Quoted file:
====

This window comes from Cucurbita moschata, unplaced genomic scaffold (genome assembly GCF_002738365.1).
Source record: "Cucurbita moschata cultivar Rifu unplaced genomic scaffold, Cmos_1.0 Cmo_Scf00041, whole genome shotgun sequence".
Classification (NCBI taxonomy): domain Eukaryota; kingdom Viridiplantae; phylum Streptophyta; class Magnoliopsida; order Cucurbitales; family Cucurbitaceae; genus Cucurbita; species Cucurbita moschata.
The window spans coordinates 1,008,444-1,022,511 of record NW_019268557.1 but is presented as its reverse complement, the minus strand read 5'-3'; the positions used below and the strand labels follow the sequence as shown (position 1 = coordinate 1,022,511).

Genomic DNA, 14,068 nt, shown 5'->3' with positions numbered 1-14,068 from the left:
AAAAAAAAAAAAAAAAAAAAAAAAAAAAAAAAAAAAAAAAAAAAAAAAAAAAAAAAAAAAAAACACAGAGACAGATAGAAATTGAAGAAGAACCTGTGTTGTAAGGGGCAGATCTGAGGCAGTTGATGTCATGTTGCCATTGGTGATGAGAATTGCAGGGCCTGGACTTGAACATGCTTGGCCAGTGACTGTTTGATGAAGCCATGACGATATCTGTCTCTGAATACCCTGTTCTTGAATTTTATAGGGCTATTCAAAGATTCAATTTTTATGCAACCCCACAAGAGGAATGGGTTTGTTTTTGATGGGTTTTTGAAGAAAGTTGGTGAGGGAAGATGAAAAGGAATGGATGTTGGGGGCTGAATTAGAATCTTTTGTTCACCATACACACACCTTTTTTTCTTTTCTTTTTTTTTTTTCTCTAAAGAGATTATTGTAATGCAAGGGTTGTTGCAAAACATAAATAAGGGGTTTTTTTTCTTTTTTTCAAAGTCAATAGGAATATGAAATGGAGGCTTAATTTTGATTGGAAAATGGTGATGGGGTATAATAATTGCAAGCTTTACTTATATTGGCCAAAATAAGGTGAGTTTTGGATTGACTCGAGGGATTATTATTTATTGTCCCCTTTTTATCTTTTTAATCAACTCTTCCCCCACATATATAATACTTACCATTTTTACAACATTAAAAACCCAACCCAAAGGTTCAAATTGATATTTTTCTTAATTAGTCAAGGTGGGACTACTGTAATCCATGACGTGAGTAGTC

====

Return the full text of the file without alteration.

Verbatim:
This window comes from Cucurbita moschata, unplaced genomic scaffold (genome assembly GCF_002738365.1).
Source record: "Cucurbita moschata cultivar Rifu unplaced genomic scaffold, Cmos_1.0 Cmo_Scf00041, whole genome shotgun sequence".
Classification (NCBI taxonomy): domain Eukaryota; kingdom Viridiplantae; phylum Streptophyta; class Magnoliopsida; order Cucurbitales; family Cucurbitaceae; genus Cucurbita; species Cucurbita moschata.
The window spans coordinates 1,008,444-1,022,511 of record NW_019268557.1 but is presented as its reverse complement, the minus strand read 5'-3'; the positions used below and the strand labels follow the sequence as shown (position 1 = coordinate 1,022,511).

Genomic DNA, 14,068 nt, shown 5'->3' with positions numbered 1-14,068 from the left:
AAAAAAAAAAAAAAAAAAAAAAAAAAAAAAAAAAAAAAAAAAAAAAAAAAAAAAAAAAAAAAACACAGAGACAGATAGAAATTGAAGAAGAACCTGTGTTGTAAGGGGCAGATCTGAGGCAGTTGATGTCATGTTGCCATTGGTGATGAGAATTGCAGGGCCTGGACTTGAACATGCTTGGCCAGTGACTGTTTGATGAAGCCATGACGATATCTGTCTCTGAATACCCTGTTCTTGAATTTTATAGGGCTATTCAAAGATTCAATTTTTATGCAACCCCACAAGAGGAATGGGTTTGTTTTTGATGGGTTTTTGAAGAAAGTTGGTGAGGGAAGATGAAAAGGAATGGATGTTGGGGGCTGAATTAGAATCTTTTGTTCACCATACACACACCTTTTTTTCTTTTCTTTTTTTTTTTTCTCTAAAGAGATTATTGTAATGCAAGGGTTGTTGCAAAACATAAATAAGGGGTTTTTTTTCTTTTTTTCAAAGTCAATAGGAATATGAAATGGAGGCTTAATTTTGATTGGAAAATGGTGATGGGGTATAATAATTGCAAGCTTTACTTATATTGGCCAAAATAAGGTGAGTTTTGGATTGACTCGAGGGATTATTATTTATTGTCCCCTTTTTATCTTTTTAATCAACTCTTCCCCCACATATATAATACTTACCATTTTTACAACATTAAAAACCCAACCCAAAGGTTCAAATTGATATTTTTCTTAATTAGTCAAGGTGGGACTACTGTAATCCATGACGTGAGTAGTC